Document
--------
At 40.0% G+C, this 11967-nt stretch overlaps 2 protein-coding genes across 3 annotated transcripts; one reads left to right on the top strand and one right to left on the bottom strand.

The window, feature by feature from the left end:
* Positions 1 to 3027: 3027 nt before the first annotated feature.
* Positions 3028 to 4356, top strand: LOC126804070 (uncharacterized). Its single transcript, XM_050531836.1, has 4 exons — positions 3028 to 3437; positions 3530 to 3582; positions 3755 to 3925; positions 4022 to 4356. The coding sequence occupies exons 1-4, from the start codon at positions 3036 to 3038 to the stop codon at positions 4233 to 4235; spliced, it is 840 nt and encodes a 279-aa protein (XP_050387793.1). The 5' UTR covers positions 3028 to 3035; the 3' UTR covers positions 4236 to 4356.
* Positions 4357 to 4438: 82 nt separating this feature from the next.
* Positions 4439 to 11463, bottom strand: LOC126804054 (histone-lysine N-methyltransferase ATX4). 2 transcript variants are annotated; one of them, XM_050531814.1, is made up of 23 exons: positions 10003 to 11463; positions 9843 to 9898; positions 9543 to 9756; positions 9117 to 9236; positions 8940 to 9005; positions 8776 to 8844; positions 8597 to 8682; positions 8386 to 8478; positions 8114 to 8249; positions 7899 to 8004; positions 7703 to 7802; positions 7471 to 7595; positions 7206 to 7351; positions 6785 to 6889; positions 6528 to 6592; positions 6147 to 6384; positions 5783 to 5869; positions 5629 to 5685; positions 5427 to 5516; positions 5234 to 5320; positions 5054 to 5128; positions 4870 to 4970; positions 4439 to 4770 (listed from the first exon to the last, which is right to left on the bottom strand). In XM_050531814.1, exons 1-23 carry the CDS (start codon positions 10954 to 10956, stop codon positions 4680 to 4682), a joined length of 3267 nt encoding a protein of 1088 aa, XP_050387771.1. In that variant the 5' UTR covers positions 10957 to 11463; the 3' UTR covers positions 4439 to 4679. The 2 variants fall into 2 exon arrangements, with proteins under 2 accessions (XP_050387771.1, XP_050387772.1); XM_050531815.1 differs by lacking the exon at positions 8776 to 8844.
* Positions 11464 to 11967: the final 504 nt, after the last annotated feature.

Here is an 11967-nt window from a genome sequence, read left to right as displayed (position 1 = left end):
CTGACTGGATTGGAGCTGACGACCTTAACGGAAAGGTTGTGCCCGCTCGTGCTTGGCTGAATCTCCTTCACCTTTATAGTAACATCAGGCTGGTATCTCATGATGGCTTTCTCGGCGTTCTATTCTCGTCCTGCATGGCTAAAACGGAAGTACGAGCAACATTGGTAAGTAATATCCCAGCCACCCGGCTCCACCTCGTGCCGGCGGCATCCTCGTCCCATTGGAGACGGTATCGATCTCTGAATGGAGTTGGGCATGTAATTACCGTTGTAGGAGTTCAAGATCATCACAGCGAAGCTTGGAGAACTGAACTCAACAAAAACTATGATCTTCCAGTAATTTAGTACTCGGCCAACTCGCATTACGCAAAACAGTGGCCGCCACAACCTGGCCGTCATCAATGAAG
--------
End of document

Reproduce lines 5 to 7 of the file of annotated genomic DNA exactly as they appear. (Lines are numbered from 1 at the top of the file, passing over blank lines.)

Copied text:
* Positions 4357 to 4438: 82 nt separating this feature from the next.
* Positions 4439 to 11463, bottom strand: LOC126804054 (histone-lysine N-methyltransferase ATX4). 2 transcript variants are annotated; one of them, XM_050531814.1, is made up of 23 exons: positions 10003 to 11463; positions 9843 to 9898; positions 9543 to 9756; positions 9117 to 9236; positions 8940 to 9005; positions 8776 to 8844; positions 8597 to 8682; positions 8386 to 8478; positions 8114 to 8249; positions 7899 to 8004; positions 7703 to 7802; positions 7471 to 7595; positions 7206 to 7351; positions 6785 to 6889; positions 6528 to 6592; positions 6147 to 6384; positions 5783 to 5869; positions 5629 to 5685; positions 5427 to 5516; positions 5234 to 5320; positions 5054 to 5128; positions 4870 to 4970; positions 4439 to 4770 (listed from the first exon to the last, which is right to left on the bottom strand). In XM_050531814.1, exons 1-23 carry the CDS (start codon positions 10954 to 10956, stop codon positions 4680 to 4682), a joined length of 3267 nt encoding a protein of 1088 aa, XP_050387771.1. In that variant the 5' UTR covers positions 10957 to 11463; the 3' UTR covers positions 4439 to 4679. The 2 variants fall into 2 exon arrangements, with proteins under 2 accessions (XP_050387771.1, XP_050387772.1); XM_050531815.1 differs by lacking the exon at positions 8776 to 8844.
* Positions 11464 to 11967: the final 504 nt, after the last annotated feature.